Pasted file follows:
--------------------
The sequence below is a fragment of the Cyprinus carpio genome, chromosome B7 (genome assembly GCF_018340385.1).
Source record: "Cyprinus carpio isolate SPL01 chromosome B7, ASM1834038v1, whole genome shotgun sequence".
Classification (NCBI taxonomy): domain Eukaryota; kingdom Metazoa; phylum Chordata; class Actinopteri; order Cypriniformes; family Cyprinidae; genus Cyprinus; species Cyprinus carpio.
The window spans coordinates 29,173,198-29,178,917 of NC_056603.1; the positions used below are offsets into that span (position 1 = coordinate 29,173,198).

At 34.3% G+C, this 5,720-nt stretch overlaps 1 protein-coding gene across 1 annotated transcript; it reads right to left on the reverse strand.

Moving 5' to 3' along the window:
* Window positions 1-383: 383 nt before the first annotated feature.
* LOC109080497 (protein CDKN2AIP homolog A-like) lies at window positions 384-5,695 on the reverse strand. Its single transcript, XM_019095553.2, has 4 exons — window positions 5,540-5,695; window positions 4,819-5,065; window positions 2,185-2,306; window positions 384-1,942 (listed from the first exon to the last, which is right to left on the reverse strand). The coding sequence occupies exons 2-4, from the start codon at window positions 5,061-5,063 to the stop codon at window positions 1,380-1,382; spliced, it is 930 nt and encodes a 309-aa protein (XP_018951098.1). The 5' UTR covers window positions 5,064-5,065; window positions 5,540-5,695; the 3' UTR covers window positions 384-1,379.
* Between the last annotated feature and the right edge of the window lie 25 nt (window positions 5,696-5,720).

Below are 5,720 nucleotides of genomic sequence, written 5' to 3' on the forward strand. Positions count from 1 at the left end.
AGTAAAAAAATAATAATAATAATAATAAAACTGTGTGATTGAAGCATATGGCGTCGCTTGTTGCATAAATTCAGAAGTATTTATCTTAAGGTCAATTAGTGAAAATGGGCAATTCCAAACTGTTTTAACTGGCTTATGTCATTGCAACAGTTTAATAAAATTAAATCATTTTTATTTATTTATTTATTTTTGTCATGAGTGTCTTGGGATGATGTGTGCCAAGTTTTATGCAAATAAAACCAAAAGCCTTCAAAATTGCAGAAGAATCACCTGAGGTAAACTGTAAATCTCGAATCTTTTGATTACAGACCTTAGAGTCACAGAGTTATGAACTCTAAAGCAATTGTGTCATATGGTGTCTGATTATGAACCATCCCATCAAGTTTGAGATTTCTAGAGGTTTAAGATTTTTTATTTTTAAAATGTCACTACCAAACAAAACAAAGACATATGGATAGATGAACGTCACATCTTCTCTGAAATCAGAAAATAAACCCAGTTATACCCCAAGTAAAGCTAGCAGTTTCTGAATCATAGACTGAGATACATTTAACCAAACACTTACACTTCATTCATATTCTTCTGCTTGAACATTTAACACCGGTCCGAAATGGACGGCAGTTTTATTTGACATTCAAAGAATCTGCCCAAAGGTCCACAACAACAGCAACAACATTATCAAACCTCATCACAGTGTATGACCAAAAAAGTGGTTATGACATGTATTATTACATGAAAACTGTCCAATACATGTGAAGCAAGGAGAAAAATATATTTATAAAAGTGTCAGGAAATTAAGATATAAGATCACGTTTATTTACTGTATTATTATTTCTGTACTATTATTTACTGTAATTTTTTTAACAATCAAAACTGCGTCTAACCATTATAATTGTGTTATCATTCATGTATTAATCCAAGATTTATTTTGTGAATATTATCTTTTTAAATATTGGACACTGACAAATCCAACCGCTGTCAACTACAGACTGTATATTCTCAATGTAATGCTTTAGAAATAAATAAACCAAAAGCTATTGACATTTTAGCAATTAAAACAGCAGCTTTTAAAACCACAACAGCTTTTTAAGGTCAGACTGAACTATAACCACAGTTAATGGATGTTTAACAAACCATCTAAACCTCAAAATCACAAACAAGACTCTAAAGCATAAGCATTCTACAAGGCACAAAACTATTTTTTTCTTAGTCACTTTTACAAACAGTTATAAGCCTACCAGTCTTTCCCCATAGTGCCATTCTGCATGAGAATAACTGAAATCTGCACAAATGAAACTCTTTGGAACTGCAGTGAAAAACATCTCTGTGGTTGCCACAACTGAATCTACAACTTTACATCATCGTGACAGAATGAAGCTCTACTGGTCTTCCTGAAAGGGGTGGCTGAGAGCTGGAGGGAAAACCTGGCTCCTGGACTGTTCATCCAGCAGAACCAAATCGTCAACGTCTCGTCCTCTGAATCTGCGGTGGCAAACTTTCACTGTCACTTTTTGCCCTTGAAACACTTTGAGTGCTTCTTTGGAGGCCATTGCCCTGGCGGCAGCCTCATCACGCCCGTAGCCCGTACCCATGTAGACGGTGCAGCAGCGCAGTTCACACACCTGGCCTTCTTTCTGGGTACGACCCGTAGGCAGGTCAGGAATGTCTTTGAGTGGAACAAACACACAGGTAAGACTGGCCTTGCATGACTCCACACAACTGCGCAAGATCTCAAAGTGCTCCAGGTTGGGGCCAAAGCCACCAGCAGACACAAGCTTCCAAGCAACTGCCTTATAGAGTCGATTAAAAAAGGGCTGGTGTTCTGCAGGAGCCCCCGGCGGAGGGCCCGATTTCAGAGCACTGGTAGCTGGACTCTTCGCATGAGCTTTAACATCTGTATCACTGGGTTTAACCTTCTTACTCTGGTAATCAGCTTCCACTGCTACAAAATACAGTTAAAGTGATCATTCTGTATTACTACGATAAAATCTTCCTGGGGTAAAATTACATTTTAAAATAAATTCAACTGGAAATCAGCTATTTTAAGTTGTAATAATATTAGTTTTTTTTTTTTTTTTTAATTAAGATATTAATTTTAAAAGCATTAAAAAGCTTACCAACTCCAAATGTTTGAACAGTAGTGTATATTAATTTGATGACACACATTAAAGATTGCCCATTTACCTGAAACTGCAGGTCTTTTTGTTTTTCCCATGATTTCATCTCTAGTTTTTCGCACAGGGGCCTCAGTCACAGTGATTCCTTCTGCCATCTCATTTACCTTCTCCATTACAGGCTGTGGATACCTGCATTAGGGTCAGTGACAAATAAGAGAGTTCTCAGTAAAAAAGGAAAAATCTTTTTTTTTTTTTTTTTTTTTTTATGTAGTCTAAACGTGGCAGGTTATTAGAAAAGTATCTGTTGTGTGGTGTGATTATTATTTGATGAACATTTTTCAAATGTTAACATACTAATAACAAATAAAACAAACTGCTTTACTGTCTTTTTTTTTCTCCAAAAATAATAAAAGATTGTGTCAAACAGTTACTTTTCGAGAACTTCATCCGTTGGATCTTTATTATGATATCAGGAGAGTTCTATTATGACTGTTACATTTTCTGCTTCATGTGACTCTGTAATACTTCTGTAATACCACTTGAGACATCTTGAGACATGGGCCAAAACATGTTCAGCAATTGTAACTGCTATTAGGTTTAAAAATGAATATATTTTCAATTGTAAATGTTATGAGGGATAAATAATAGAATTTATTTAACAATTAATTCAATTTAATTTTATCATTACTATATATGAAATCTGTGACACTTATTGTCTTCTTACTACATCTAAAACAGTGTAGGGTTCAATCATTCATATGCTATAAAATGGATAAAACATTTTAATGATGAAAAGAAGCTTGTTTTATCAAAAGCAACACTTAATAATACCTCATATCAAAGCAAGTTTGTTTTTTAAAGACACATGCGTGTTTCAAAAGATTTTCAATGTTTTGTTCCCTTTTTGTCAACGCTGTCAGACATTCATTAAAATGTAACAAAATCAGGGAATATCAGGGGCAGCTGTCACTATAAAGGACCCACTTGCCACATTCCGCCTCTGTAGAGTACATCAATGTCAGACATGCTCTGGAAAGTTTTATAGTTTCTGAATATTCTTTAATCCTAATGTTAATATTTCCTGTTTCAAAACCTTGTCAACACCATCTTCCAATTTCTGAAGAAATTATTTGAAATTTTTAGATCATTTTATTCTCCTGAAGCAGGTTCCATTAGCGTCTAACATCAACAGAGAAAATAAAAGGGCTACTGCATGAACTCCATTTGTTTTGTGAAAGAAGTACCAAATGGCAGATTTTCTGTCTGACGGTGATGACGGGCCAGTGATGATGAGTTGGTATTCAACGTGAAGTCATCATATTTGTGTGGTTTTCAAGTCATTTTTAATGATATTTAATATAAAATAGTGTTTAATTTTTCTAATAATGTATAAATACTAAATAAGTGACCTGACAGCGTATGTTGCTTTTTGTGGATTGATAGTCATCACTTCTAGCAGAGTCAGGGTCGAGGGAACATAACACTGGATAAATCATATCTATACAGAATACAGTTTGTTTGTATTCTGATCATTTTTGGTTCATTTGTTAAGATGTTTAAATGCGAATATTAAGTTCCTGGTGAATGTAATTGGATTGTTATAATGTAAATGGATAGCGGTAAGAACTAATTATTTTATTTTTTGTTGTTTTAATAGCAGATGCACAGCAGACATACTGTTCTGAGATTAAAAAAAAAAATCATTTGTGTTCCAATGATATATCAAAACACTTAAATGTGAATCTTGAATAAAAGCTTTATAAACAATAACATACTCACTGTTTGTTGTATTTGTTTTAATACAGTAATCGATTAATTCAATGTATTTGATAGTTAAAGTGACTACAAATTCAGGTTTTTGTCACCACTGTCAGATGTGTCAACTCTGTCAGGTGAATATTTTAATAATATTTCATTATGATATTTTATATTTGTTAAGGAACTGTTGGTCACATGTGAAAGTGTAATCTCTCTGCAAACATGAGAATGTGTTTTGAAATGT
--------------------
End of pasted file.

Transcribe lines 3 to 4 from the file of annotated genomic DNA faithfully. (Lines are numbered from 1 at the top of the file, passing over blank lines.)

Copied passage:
Classification (NCBI taxonomy): domain Eukaryota; kingdom Metazoa; phylum Chordata; class Actinopteri; order Cypriniformes; family Cyprinidae; genus Cyprinus; species Cyprinus carpio.
The window spans coordinates 29,173,198-29,178,917 of NC_056603.1; the positions used below are offsets into that span (position 1 = coordinate 29,173,198).